No. 688 October Term, 1977, Appeal from the Order Dated December 7, 1976, in the Court of Common Pleas of Tioga County, at No. 166 Civil Division, 1976, In Assumpsit.
Harold B. Fink, Jr., Coudersport, for appellants.
No appearance entered nor brief submitted for appellee.
Watkins, President Judge, and Jacobs, Hoffman, Cercone, Price, Van der Voort and Spaeth, JJ.
[ 251 Pa. Super. Page 408]
Appellants contend that the lower court erred in sustaining appellee's preliminary objections. We agree and, therefore, reverse the order of the lower court.
On February 11, 1976, appellants filed a summons in assumpsit against appellee. Following the disposition of preliminary matters, appellants filed a complaint against appellee on July 12, 1976. In the complaint, appellants alleged that in July, 1975, they entered into an oral contract with appellee in which they agreed to buy a mobile home from appellee at appellee's cost. After appellants built a foundation for the mobile home, appellee delivered it to the site in Tioga County. Appellants paid appellee a total of $25,785 for the mobile home. Appellants also alleged that in January, 1976, they discovered that appellee's actual cost was $16,000 not $25,785. Appellants requested that appellee return the difference between the amount they paid and appellee's cost; appellee refused.
On August 17, 1976, appellee filed preliminary objections in the nature of a demurrer. In the objections, he raised the statute of frauds and alleged that appellants failed to state a cause of action due to the ambiguity in the contract. The appellants responded that appellee improperly raised the statute of frauds in preliminary objections and that the contract falls within an exception to the statute. The lower court sustained the preliminary objections. Initially, it held that the Uniform Commercial Code*fn1 (hereinafter UCC) and its statute of frauds governed the case because it involved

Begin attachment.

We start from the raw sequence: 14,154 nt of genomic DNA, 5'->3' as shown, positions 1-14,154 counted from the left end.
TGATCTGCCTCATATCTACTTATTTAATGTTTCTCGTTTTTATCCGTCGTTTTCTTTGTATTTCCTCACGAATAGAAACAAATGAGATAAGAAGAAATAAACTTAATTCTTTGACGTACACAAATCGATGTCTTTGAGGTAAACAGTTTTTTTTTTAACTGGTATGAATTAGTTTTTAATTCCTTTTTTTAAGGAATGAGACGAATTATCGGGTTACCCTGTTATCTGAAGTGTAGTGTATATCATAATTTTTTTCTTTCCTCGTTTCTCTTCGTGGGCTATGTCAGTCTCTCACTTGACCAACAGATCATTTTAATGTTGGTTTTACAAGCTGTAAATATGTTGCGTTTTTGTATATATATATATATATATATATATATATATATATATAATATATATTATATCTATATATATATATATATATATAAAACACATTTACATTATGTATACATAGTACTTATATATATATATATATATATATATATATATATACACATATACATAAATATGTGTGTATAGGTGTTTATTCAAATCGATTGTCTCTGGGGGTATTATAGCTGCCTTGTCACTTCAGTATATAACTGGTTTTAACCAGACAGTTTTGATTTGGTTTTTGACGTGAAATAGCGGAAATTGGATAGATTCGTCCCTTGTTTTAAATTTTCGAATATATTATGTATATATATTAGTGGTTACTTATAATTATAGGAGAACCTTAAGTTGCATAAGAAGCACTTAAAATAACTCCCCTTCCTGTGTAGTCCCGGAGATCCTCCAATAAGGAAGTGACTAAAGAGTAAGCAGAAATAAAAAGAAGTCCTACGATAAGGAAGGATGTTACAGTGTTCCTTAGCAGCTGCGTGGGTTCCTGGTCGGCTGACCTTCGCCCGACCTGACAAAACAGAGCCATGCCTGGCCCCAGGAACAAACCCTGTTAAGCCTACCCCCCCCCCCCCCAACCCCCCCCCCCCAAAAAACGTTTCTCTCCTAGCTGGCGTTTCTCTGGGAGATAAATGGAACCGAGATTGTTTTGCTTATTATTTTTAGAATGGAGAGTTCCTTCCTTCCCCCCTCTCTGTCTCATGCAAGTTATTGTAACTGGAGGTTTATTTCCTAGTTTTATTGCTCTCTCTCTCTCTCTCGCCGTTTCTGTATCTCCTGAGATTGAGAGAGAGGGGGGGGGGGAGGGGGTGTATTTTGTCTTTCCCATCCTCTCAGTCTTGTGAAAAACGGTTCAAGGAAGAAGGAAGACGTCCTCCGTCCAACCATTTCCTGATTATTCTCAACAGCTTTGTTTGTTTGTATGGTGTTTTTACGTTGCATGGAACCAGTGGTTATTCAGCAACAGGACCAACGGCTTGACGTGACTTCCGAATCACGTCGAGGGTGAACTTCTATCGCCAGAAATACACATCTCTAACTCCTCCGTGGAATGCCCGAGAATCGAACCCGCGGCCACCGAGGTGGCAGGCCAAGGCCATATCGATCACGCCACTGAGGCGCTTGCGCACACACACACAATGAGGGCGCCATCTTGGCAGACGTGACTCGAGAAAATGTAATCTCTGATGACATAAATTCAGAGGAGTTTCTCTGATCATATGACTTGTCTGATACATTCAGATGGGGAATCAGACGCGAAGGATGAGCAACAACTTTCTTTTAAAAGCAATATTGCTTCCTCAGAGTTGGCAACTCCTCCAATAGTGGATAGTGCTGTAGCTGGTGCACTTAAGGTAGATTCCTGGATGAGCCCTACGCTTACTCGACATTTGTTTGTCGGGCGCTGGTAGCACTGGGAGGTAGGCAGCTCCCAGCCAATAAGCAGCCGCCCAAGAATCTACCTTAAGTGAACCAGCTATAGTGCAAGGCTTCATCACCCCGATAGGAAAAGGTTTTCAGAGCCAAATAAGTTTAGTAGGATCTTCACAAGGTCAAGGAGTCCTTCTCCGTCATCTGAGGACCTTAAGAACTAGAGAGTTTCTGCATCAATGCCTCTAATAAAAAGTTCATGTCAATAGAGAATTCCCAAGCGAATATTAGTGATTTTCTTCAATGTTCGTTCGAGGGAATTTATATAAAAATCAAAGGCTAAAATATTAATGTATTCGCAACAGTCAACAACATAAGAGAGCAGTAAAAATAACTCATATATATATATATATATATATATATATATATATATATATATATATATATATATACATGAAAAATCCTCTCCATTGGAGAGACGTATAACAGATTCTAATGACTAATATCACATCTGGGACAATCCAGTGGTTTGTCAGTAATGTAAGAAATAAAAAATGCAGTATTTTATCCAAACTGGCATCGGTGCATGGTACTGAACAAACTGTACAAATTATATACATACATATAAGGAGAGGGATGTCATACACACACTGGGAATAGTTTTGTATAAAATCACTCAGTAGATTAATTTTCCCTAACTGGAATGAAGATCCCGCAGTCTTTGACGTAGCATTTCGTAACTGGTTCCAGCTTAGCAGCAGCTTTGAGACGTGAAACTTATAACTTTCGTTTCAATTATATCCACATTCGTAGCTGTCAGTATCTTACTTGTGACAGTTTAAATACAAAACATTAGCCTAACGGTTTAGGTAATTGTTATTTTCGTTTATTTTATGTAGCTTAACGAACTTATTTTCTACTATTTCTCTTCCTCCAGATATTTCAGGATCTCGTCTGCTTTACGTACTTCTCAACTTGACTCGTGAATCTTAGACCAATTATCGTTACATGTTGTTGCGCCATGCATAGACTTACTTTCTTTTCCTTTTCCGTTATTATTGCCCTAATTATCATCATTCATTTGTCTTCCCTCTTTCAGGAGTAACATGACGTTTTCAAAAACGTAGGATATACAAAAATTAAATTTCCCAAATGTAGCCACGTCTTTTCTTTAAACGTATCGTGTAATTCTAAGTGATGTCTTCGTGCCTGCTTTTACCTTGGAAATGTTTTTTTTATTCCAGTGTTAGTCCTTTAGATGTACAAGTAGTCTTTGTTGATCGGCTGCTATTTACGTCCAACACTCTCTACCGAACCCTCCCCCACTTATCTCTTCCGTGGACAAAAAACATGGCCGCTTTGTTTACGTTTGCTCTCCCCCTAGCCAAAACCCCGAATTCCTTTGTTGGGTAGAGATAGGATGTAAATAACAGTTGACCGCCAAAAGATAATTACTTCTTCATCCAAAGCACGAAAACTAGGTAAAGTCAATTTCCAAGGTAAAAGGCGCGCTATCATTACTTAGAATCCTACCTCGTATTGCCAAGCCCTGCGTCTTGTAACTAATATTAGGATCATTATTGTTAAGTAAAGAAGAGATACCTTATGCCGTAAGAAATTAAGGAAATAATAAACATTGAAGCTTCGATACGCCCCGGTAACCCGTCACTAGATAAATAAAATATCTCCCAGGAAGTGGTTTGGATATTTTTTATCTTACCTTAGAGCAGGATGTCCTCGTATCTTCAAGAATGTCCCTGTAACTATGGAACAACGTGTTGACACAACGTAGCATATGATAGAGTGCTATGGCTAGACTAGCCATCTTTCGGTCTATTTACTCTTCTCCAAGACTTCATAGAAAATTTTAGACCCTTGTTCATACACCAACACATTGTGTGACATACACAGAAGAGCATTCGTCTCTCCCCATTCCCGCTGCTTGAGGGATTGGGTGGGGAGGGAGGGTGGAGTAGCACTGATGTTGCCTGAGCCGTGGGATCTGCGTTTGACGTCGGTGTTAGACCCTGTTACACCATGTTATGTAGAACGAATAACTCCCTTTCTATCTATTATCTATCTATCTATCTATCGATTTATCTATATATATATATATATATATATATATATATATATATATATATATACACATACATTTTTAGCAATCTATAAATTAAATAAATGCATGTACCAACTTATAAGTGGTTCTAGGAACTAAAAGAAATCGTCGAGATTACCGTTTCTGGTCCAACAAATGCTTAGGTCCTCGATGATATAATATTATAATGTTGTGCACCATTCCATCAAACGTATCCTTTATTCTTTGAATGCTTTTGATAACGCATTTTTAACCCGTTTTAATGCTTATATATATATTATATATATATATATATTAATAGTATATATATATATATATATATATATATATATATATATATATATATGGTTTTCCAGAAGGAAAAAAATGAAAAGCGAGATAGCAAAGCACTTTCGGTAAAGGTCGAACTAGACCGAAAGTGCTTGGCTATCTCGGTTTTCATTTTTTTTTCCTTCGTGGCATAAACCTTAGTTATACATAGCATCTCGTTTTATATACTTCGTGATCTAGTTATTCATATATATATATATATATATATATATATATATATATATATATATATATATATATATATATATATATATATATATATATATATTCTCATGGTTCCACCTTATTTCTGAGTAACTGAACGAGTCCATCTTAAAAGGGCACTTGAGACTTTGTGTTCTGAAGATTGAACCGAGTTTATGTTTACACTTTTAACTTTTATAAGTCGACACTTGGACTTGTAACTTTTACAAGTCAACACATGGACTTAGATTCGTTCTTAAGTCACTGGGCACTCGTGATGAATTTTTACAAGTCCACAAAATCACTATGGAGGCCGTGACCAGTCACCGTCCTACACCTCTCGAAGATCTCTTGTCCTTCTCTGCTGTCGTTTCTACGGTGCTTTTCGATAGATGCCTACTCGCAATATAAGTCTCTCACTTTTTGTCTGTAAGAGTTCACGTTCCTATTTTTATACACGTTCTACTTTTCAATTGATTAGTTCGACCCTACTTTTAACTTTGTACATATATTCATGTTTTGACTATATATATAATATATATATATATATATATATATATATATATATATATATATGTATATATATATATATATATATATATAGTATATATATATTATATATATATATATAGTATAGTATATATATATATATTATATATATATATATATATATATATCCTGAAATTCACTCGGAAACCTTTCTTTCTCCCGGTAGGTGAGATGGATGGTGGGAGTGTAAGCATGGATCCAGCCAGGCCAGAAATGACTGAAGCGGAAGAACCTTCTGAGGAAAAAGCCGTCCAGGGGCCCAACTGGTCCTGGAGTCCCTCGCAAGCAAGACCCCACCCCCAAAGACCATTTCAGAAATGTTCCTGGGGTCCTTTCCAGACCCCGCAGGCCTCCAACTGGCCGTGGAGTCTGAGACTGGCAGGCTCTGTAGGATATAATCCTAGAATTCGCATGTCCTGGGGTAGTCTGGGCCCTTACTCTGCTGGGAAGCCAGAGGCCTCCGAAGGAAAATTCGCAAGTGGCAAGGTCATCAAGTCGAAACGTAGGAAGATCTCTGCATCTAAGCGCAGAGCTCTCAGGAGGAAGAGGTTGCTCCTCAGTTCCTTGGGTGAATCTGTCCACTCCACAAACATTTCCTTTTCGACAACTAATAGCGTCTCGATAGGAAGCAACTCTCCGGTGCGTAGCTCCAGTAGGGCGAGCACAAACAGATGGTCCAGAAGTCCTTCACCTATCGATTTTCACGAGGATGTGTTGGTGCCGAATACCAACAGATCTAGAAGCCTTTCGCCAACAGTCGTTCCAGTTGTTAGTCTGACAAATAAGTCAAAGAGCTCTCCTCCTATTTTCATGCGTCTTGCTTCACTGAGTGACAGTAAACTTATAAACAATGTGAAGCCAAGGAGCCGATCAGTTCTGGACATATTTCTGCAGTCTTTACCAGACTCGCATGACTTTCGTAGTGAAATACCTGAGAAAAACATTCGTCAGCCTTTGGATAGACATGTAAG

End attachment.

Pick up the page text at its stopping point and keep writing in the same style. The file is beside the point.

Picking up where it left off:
[ 251 Pa. Super. Page 409]
the sale of goods. The court found the statute to be non-waivable and therefore properly raised in preliminary objections, and that the oral contract did not comply with the UCC statute of frauds. Accordingly, it entered an order sustaining appellee's preliminary objections. This appeal followed.
Appellants contend that the lower court improperly sustained appellee's preliminary objections. A demurrer by a defendant admits all relevant facts sufficiently pleaded in the complaint and all inferences fairly deducible therefrom for the purposes of testing the legal sufficiency of the challenged pleading. International Union of Operating Engineers v. Linesville Construction Co., 457 Pa. 220, 322 A.2d 353 (1974). In disposing of the questions of law raised by a demurrer, the issues must be resolved by the court on the basis of the pleadings alone. Moreover, "preliminary objections 'should be sustained only in cases which are clear and free from doubt.'" Dana Perfumes Corp. v. The Greater Wilkes-Barre Industrial Fund, Inc., 248 Pa. Super. 295, 375 A.2d 105, 107 (1977).
Pennsylvania Rule of Civil Procedure 1017(b)(4); 42 P.S. § 1017, provides as follows: "(b) preliminary objections are available to any party and are limited to . . . . (4) a demurrer, which may include the bar of a non-waivable statute of limitations or frauds which bars or destroys the right of action and the applicability of which appears on the face of the complaint or counterclaim; . . . ." As restated by Goodrich-Amram 2d, in Standard Pennsylvania Practice, § 1017(b)(4): "[i]f the statute of limitations or statute of frauds provides a bar against the plaintiff which cannot be waived by the defendant and which destroys the right of action of the plaintiff, and the applicability of which appears on the face of the plaintiff's complaint or the defendant's counterclaim, the defense of the statute may ...